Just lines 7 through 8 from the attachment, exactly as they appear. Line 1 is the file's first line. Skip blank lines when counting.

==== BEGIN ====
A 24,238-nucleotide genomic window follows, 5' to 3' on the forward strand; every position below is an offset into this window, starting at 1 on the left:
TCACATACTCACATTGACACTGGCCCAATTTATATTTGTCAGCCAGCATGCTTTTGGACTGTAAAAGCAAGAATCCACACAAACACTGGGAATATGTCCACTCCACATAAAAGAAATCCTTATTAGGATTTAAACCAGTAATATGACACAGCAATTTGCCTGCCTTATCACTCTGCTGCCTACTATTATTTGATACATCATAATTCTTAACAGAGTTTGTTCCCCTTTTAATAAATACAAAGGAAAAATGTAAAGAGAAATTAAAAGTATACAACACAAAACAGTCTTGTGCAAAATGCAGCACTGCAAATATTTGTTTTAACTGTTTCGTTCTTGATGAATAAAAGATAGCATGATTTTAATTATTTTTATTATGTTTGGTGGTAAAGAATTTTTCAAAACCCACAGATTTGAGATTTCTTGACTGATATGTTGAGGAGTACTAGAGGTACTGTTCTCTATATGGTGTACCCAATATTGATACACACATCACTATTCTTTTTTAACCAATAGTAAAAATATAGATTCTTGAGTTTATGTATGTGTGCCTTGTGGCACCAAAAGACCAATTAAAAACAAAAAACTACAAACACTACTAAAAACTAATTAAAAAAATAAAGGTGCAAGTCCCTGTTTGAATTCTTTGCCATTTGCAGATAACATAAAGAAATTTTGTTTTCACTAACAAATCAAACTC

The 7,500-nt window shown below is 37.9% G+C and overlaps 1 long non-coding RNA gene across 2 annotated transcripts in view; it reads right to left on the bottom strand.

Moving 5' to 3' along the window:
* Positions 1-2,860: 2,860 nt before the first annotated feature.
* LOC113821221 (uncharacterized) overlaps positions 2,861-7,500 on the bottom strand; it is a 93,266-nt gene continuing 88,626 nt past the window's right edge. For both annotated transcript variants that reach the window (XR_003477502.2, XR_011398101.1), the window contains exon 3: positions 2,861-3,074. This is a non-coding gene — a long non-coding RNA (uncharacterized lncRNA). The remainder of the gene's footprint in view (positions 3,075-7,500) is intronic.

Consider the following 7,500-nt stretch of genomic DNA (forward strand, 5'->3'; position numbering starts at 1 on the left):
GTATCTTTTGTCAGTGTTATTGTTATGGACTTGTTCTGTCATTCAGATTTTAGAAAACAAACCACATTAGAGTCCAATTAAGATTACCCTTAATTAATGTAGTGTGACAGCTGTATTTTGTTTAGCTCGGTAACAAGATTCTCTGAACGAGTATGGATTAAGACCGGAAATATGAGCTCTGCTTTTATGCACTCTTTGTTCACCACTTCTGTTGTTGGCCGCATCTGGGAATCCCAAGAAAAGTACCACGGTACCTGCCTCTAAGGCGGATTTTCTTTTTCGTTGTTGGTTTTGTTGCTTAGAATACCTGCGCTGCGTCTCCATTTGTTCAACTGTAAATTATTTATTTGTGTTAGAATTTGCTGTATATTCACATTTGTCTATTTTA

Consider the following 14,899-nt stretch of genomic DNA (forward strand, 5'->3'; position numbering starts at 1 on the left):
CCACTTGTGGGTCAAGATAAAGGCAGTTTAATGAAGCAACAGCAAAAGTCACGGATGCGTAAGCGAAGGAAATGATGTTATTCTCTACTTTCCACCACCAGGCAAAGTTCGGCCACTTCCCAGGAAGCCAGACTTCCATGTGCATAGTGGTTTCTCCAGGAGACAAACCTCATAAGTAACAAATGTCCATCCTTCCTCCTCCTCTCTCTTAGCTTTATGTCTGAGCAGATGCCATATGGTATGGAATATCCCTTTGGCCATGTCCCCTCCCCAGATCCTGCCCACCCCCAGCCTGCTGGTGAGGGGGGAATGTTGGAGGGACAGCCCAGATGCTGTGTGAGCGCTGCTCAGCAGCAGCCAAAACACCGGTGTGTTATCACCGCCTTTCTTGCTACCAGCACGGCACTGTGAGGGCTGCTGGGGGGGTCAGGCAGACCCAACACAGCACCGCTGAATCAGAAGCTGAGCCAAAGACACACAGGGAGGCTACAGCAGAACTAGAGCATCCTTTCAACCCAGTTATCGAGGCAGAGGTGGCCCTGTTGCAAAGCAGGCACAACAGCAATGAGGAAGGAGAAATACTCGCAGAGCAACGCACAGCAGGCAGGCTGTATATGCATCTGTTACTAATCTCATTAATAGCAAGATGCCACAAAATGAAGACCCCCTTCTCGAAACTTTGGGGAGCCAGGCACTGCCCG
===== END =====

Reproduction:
Consider the following 7,500-nt stretch of genomic DNA (forward strand, 5'->3'; position numbering starts at 1 on the left):
GTATCTTTTGTCAGTGTTATTGTTATGGACTTGTTCTGTCATTCAGATTTTAGAAAACAAACCACATTAGAGTCCAATTAAGATTACCCTTAATTAATGTAGTGTGACAGCTGTATTTTGTTTAGCTCGGTAACAAGATTCTCTGAACGAGTATGGATTAAGACCGGAAATATGAGCTCTGCTTTTATGCACTCTTTGTTCACCACTTCTGTTGTTGGCCGCATCTGGGAATCCCAAGAAAAGTACCACGGTACCTGCCTCTAAGGCGGATTTTCTTTTTCGTTGTTGGTTTTGTTGCTTAGAATACCTGCGCTGCGTCTCCATTTGTTCAACTGTAAATTATTTATTTGTGTTAGAATTTGCTGTATATTCACATTTGTCTATTTTA